— Shell US (@Shell_US) April 22, 2021
While organizations representing independent oil companies raised concerns over the regulations, petroleum giants such as BP, Shell and Equinor supported Congress voting to restore the old standards.
“We need to restore the direct federal regulation #methane emissions–and we urge Congress to approve the methane resolution under the Congressional Review Act,” Shell tweeted.
“We’re pleased that Congress recognizes the importance of this objective, and we encourage the president to sign the resolution,” Mary Streett, senior vice president of communications & advocacy at BP, said in a statement to the DCNF.
Due to their size and revenue, these companies are better equipped to absorb the regulatory cost of the regulations, according to Longanecker.
“Smaller operators do not have the same financial wherewithal, resources or often the internal regulatory expertise compared to large producers,” Longanecker said.
Advocates for small producers also say Biden’s budget, announced in May, includes provisions that specifically disadvantage smaller energy companies. The budget proposes repealing two tax deductions, the percentage depletion deduction and the intangible drilling costs deduction, that small producers say is vital to remain competitive.
The intangible drilling costs deduction, primarily used by independent operations, allows oil companies to deduct the cost of exploring for and developing an oil well, according to Energy Tax Facts. The deduction allows independent oil companies to take risks when investing in new wells, according to the IPAA.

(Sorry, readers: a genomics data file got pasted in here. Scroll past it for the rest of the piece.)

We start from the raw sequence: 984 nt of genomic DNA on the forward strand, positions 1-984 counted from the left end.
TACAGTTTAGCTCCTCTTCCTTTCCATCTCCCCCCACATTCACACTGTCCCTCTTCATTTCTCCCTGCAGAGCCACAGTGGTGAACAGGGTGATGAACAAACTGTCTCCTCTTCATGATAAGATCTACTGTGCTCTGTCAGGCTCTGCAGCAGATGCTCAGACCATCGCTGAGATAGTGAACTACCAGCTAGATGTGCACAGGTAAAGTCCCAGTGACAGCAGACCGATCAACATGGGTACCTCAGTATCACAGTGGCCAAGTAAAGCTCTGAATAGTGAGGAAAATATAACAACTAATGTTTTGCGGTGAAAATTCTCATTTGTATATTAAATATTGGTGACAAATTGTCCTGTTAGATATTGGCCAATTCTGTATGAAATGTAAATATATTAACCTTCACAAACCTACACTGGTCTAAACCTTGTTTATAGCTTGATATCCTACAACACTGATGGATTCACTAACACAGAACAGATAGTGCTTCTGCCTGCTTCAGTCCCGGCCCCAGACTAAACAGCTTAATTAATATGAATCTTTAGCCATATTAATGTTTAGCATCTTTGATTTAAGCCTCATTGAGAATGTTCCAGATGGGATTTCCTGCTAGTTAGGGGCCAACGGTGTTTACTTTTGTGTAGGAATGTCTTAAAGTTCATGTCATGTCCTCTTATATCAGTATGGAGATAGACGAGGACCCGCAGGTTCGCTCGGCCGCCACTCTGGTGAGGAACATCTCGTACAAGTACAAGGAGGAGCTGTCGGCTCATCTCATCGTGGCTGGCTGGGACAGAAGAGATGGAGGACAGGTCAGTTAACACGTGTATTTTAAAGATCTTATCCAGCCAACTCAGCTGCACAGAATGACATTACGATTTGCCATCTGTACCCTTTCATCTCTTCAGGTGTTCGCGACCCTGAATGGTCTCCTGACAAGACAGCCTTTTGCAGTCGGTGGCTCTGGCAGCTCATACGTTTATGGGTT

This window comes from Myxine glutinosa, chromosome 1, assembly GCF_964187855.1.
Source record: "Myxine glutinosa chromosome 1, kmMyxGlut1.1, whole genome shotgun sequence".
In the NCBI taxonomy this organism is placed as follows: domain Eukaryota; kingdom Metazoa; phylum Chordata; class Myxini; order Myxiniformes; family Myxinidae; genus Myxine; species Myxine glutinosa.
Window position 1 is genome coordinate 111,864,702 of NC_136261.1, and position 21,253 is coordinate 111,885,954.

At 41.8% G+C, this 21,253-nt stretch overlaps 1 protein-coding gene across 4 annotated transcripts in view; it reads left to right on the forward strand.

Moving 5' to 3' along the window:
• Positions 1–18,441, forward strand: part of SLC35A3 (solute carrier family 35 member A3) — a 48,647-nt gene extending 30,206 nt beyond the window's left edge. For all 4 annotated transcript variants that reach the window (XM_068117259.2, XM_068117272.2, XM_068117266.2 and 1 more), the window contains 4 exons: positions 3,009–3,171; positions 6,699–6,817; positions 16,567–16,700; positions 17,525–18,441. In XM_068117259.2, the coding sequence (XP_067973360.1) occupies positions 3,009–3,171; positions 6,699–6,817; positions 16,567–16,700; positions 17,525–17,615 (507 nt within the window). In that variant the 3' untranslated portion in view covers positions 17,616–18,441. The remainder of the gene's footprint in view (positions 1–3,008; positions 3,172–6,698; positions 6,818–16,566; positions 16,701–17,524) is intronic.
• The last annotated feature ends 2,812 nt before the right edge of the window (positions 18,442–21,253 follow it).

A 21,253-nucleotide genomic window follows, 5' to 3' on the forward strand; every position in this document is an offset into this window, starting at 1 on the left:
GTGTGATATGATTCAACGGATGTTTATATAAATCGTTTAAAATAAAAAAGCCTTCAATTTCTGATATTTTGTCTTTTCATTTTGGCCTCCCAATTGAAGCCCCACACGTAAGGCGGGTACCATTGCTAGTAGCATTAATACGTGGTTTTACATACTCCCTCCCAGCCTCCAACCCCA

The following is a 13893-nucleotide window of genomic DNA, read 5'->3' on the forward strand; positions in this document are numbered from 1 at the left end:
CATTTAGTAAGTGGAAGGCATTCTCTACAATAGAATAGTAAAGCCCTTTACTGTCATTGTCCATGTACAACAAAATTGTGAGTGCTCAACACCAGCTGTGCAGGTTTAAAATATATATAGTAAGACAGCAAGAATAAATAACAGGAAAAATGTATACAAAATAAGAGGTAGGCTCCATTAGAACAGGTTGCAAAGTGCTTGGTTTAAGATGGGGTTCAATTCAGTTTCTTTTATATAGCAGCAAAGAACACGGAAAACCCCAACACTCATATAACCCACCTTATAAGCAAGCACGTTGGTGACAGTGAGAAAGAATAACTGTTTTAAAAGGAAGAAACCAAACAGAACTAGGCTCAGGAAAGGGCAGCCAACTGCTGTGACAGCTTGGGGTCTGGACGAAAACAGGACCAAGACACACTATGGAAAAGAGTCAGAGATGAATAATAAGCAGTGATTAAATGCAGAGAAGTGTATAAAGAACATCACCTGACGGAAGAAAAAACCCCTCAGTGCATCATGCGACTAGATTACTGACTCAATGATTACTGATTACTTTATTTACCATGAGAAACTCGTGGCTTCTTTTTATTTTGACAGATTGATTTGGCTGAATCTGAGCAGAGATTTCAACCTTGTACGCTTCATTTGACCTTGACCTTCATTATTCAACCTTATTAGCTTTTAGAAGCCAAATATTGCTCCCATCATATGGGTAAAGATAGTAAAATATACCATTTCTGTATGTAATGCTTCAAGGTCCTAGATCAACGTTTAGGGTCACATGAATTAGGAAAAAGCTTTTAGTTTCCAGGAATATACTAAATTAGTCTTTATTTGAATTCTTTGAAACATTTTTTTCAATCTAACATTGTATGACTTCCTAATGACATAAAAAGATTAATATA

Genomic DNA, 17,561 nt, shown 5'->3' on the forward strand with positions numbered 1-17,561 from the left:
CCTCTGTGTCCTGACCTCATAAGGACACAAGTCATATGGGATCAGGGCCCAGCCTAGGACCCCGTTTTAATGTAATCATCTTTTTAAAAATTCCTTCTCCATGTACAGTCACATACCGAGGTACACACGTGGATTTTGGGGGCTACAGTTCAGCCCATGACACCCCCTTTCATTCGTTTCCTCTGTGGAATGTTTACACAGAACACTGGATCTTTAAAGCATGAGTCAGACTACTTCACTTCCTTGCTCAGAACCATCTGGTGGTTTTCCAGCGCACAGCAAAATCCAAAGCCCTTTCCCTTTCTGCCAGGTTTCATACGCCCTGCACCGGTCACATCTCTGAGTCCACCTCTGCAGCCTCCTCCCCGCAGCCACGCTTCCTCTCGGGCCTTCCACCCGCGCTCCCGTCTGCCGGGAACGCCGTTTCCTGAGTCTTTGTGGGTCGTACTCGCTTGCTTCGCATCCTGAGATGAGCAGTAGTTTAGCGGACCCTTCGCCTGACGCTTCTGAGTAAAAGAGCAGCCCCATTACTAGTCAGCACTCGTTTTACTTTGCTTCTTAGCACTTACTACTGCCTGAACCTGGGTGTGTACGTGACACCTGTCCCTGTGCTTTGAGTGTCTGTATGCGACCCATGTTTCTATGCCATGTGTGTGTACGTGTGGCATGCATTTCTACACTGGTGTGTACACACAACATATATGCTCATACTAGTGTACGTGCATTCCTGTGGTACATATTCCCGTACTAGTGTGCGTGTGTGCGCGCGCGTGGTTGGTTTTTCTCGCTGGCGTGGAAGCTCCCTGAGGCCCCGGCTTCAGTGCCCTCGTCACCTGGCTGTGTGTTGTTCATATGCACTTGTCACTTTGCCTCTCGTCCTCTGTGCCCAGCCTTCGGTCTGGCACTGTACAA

Percentage depletion, part of the U.S. tax code since 1926, allows the taxable gross income of a productive well’s property to be reduced by 15% if the well produces under a certain amount of oil, according to Energy Tax Facts. The deduction is only used by small independent producers, and allows them to stay competitive with high-producing companies, according to Ingham.
“Percentage depletion deductions really only applies to smaller companies,” Ingham said. “And these smaller guys need it.”
Ingham added that he did not see the logic behind repealing percentage depletion, saying the move would only advantage larger oil and gas companies.
“Do a lot of these proposals favor larger operators, or disfavor smaller operators, simply due to the cost involved? I think clearly the answer to that question is yes,” he said. “This may lead to further consolidation, with larger companies taking the place of smaller operators.”
Under Biden’s January executive order, the EPA will also consider through September additional methane emissions regulations to meet the 2030 emissions target. These new rules could increase the regulatory burden even further, according to Lee Fuller, officer of environment and general strategy at the IPAA.
“The main issue going forward when the EPA considers methane regulations is recognizing key differences between smaller operations and larger operations,” Fuller told the DCNF. “The old regulations were very ill-fitting.”
“It could have a serious adverse effect,” Fuller said. “If you impose regulatory costs that are too expensive, you’re going to shut down small wells.”